Our Fantastic Symphony
Review by Ivy Wigmore
Confession: I come to symphony performances as a thrill-seeker. Yes, also because I’m going to review. But for my own requirements, well… I’m looking to be shaken and stirred. On November 22, the PEI Symphony Orchestra and special guests Paper Lions presented “Our Fantastic Symphony”—and they did not disappoint.
Conductor Mark Shapiro introduced the performance with reflections on the recent terrorist attacks and the refugee crisis and what it means that we choose, in these times, to come together for events like a symphony performance.
Hector Berlioz wrote “Symphonie Fantastique,” performed in the first half of the concert, for a single purpose: To woo Harriet Smithson, an Irish actress. The work’s five movements portray, according to various sources, either the composer’s self-portrait or a vision of the potential life the pair might have. In either case, the fact that his suit succeeded is somewhat fascinating. Throughout the first three movements, romantic themes are subverted by underlying frustration and dark despair, culminating in opium poisoning, murder and beheading in the fourth.
Maybe it was the cataclysmic passion and power of the final movement, “Dream of a Witches’ Sabbath,” that convinced Smithson, despite fairly clear indications that their union would not be a peaceful one. Passion can be pretty compelling. The PEISO delivered, in spades—it was positively electrifying. I do love it when a symphony audience is moved to whoops and whistles, as this one was.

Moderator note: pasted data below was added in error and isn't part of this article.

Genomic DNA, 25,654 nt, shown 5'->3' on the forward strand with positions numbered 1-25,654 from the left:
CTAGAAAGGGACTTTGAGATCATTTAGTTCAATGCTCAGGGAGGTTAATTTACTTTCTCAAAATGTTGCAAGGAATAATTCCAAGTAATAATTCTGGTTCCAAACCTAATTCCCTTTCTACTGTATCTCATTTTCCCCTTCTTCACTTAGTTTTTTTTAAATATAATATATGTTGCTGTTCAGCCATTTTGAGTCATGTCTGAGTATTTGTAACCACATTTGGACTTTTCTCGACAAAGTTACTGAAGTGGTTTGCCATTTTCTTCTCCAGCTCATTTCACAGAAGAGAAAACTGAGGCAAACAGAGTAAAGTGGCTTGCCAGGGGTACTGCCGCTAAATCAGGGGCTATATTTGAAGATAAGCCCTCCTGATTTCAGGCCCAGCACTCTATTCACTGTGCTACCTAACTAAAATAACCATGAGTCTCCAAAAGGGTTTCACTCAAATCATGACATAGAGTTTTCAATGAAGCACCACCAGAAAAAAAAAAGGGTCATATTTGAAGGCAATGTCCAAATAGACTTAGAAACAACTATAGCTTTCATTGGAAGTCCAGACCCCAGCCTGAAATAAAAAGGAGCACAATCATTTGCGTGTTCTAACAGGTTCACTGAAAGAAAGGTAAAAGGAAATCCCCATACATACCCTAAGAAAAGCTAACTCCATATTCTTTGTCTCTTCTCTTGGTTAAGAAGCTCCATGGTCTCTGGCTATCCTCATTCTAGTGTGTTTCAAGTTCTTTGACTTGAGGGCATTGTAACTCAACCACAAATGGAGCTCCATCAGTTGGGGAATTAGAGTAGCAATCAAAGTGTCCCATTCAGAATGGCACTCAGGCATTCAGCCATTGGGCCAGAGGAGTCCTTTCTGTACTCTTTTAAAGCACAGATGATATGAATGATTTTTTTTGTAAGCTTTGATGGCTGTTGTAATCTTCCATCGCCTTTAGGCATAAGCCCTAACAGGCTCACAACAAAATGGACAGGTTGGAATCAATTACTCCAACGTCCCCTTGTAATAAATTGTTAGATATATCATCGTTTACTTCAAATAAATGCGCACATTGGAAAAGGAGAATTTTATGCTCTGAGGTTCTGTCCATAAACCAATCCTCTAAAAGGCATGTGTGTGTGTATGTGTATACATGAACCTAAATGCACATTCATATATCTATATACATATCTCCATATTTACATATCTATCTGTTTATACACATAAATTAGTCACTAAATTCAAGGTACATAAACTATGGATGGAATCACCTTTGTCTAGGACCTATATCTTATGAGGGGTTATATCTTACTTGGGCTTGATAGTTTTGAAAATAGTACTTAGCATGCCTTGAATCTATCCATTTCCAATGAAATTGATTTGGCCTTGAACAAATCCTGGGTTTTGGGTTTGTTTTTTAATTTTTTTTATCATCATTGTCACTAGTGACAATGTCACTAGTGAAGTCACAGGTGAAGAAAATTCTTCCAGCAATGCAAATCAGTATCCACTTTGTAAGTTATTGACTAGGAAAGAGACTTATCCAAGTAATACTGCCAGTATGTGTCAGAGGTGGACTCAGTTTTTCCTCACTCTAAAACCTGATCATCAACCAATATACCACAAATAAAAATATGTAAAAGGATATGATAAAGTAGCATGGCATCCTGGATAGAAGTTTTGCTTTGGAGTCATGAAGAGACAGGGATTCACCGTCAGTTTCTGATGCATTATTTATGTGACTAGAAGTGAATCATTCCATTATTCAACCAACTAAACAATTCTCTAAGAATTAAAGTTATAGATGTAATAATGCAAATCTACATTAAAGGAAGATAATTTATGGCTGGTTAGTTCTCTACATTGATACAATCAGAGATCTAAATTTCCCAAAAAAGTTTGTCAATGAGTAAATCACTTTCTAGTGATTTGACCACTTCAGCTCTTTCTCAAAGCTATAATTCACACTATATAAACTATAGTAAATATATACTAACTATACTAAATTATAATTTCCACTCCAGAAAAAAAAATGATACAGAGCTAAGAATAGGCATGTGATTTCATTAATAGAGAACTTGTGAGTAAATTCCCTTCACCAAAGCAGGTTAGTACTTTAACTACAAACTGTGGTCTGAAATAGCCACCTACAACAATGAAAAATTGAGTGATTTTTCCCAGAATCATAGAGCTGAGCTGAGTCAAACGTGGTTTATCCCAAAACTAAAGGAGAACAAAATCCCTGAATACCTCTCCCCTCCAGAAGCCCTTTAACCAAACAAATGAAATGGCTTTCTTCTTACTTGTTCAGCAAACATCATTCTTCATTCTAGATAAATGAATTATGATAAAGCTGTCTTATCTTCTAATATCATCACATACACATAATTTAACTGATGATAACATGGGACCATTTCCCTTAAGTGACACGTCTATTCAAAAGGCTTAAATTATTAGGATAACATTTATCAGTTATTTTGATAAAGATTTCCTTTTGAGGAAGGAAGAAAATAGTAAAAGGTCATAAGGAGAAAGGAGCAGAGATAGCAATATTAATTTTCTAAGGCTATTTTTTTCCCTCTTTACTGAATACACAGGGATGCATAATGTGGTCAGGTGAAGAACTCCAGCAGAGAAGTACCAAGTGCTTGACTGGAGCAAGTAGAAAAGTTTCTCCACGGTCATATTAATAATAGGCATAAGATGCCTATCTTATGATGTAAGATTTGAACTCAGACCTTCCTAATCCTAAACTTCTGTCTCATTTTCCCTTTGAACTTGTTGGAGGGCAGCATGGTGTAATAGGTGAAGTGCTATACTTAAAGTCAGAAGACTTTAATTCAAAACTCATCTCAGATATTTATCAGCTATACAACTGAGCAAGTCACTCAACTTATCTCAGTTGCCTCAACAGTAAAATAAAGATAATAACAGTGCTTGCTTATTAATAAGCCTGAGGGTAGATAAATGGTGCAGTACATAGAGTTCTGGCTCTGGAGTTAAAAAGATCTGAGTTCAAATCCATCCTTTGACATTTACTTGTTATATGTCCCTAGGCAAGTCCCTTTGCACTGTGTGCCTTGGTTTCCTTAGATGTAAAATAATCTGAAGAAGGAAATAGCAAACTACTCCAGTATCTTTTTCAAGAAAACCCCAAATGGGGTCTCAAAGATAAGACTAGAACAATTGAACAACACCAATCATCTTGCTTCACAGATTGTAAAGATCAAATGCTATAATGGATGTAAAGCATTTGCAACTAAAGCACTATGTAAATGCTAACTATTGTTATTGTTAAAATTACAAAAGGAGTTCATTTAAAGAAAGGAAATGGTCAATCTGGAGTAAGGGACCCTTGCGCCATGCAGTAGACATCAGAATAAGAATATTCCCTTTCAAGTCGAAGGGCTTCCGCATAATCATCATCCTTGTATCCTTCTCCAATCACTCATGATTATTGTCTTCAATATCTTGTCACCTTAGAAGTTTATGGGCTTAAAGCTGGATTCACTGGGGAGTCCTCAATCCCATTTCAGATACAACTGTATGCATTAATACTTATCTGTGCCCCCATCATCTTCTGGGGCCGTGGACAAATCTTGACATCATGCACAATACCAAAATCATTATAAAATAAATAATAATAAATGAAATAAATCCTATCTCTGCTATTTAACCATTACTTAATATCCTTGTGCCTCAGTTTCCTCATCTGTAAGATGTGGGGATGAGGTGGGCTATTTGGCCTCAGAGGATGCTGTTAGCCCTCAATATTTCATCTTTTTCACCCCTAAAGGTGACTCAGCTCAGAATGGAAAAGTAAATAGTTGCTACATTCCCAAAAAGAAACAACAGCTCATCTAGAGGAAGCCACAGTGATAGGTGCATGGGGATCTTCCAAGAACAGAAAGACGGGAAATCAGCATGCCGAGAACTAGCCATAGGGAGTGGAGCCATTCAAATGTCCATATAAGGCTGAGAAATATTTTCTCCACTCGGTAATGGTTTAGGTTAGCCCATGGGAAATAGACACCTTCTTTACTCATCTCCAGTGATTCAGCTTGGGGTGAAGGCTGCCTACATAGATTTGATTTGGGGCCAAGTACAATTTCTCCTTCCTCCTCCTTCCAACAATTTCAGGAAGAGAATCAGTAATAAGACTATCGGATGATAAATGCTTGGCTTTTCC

The second half of the concert opened with Aaron Copland’s “Fanfare for the Common Man.” Fanfares have been used since the Middle Ages to signal important events, such as the arrival of royalty. This one marked a departure: Dan St. Amand, who left us last spring, was principle trumpeter with the PEISO and a pillar of the Island’s music community for many years. Known for his musicianship, his mentorship, his kindness and the elegant presence he brought to each performance, Dan is sorely missed. The fanfare was played in the round and in this context sounded haunting and elegiac: Call it a fanfare for an uncommon man.
Paper Lions hit the stage running, grabbed the audience and didn’t let go. Braydon Gautreau joined the band for “Traveller,” one of Paper Lion’s most popular and best-known songs. Had you been looking away, you would never guess that sound could come from a 12 year old. Braydon’s voice is husky, pure, evocative and nuanced. You could see jaws dropping in the audience; people appeared to be mesmerized. I only wished we might have heard him singing on his own a little longer than we did.
So, having admitted my preference for intensity in music, I’ll add this corollary: Pop isn’t my favorite flavour. Nevertheless, Paper Lions were a high-powered, infectious, rocking force for good. The group’s stated aim is no less lofty: They want to make us feel “fantastic.” Judging by the beaming faces of all ages, the clapping and singing along, it’s safe to say they hit their target. As did the PEISO: Thrills, delivered.